Tangled web

We have then another stand-off between the Supreme Court and the government.

Editorial July 25, 2012

We seem to have become caught up again in the same tangled web, which had ensnared our last prime minister and brought him down. Is Prime Minister Raja Pervaiz Ashraf now headed for a similar fate? We can only hope that this is not the case given the instability it would cause. Additionally, it would make us the laughing stock before the world due to the farcical nature of the entire situation. We seem to be going round and round on a circular route, with no means to escape. It is rather like being trapped on a merry-go-round that refuses to stop.

In the latest chapter of the NRO saga, the government wrote to the Supreme Court stating that it was unable to write the letter to Swiss authorities, as this would be a violation of the Constitution, which grants immunity to the president of the country. The reply to the Supreme Court emphasises the fact that the government is responsible for safeguarding the Constitution and if it has to write the letter seeking the reopening of cases, it would require the consent of the whole cabinet as the letter cannot be written by the prime minister acting on his own. This response was placed before the Supreme Court one day before Mr Ashraf was to appear before it. The line taken by the government’s legal team on the matter does not, however, appear to have impressed the Court. The Court has rejected the reply and suggested that a review petition may have been a more appropriate way to respond. It also stated that immunity for the president under the Constitution exists only as far as official acts are concerned.

We have then another stand-off between the Supreme Court and the government. This is not a pleasant situation to be in, all the more so given our experiences over the last months and how the tussle effectively clogged up the system, rendering it ineffective. We seem to be locked in the same situation again. The Court has given the prime minister until August 8 to write the letter to be dispatched to Geneva. We can for now only wonder how things will evolve or what the final outcome will be.

Published in The Express Tribune, July 26th, 2012.


Abid Khan | 9 years ago | Reply

"...it would make us the laughing stock before the world due to the farcical nature of the entire situation." Needless fear. The law must take its course. There is nothing farcical about it. The Supreme Court has to struggle to bring some semblance of justice. The Government is making things difficult for justice to prevail. That is the real farce only.

Syed Ali | 9 years ago | Reply

Mirza O Mirza,

Mush's downfall was the result of his moving against the CJ. The lawyer's movement brought down Mush, not Benazir. Until the lawyer's movement and civil society support to it, Mush was not even interested in hearing the name of Benazir. Had it not been for the CJ's refusal to bow down to Mush in 2007, Benazir would have never been able to come back to Pakistan or persuade Mush to sign the NRO. The NRO was a result of Mush's weakness created ONLY by the CJ and the lawyer’s movement. Also, note that the result of Mush’s detention of judges is that Mush is now in self-exile and CJ has been restored despite worst attempts of PPP to resist such restoration. What a twisted narrative of events you have in your mind!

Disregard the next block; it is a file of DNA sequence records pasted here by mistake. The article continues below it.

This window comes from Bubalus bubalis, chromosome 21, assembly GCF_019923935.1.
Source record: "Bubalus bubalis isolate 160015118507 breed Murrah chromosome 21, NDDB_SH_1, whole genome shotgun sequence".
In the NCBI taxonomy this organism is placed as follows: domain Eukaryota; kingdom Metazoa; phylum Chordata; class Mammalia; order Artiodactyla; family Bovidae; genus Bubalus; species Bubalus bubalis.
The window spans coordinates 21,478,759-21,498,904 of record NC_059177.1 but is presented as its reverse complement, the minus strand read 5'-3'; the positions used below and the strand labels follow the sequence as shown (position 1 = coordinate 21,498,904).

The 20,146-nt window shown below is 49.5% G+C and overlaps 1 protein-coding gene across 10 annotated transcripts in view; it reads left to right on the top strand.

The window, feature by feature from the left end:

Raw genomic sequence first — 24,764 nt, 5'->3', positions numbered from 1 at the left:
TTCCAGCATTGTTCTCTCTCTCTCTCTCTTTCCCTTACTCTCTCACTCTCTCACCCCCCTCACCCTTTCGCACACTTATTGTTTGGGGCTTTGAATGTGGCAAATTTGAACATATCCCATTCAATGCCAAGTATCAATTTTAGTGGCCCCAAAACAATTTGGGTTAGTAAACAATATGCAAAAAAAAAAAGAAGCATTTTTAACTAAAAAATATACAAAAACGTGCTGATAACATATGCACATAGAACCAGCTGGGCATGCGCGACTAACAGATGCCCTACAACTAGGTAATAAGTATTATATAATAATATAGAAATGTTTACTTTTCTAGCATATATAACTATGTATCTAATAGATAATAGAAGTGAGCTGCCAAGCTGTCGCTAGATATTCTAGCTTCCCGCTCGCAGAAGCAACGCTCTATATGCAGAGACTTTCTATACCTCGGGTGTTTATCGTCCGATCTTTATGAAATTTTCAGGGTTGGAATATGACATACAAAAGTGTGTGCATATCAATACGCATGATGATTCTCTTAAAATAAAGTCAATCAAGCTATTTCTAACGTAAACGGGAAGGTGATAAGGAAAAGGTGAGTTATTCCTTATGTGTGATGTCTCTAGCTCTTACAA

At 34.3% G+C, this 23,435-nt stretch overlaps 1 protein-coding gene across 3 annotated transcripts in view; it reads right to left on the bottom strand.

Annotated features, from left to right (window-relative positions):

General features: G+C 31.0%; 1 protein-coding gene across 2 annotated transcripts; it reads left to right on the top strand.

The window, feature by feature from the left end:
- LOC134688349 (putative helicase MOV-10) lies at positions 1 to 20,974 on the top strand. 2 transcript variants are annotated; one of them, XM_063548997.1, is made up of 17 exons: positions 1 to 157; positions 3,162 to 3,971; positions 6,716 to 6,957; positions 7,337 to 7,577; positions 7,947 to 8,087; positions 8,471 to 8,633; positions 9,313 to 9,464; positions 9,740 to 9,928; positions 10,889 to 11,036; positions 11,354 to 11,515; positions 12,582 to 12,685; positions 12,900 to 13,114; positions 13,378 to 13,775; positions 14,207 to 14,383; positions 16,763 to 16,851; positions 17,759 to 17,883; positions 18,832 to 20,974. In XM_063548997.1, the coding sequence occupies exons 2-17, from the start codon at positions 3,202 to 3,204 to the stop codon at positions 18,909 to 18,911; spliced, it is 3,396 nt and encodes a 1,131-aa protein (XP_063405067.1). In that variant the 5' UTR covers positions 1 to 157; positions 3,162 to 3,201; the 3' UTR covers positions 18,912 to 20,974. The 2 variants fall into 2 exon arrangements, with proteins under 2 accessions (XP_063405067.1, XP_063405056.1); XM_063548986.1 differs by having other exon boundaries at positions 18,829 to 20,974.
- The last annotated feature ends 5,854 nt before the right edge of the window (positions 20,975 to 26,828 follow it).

The guard of honour to Mush was given by the PPP instead of initiating treason proceedings against him under Article 6 of the constitution that can only be invoked by the parliament. The PPP did not invoke Article 6 despite vocal and repeated demands from the PML-N. The PPP has always been ready and is always ready to bend over backwards for the army but, unfortunately, the army is still interested only in kicking their backside. What a twisted narrative of events you have in your mind!

The SC’s ability to move against the army in the missing person’s case is complicated by the PPP’s readiness to act as the army’s concubine instead of acting like a government that enforces law and order. The PPP is also not interested even in legislating to plugs the legal gaps that allow the agencies to run amok in Balochistan and elsewhere – just the other day Farhatullah Babar has withdrawn his “private bill” on bringing the ISI under the framework of law! Indeed, the PPP is not interested in governing except to carry out corruption. Nonetheless, despite a back-stabbing PPP drooling to do the army’s bidding, the SC continues to push slowly but surely against the army’s violations of the law, even though I would like to see more consistent and stern punishment to FC so that an example is set and the army learns its place in the system. However your translations of events is quite laughable and totally rhetorical.

What passes for the PPP are just a bunch of thugs and jokers and the biggest of them all has sneakily made himself president on the basis of an illegal law (NRO) before it was obviously struck down. So after pulling this fast one on Pakistan, he holds the country hostage by making the Prime Ministers unofficially claim immunity for him

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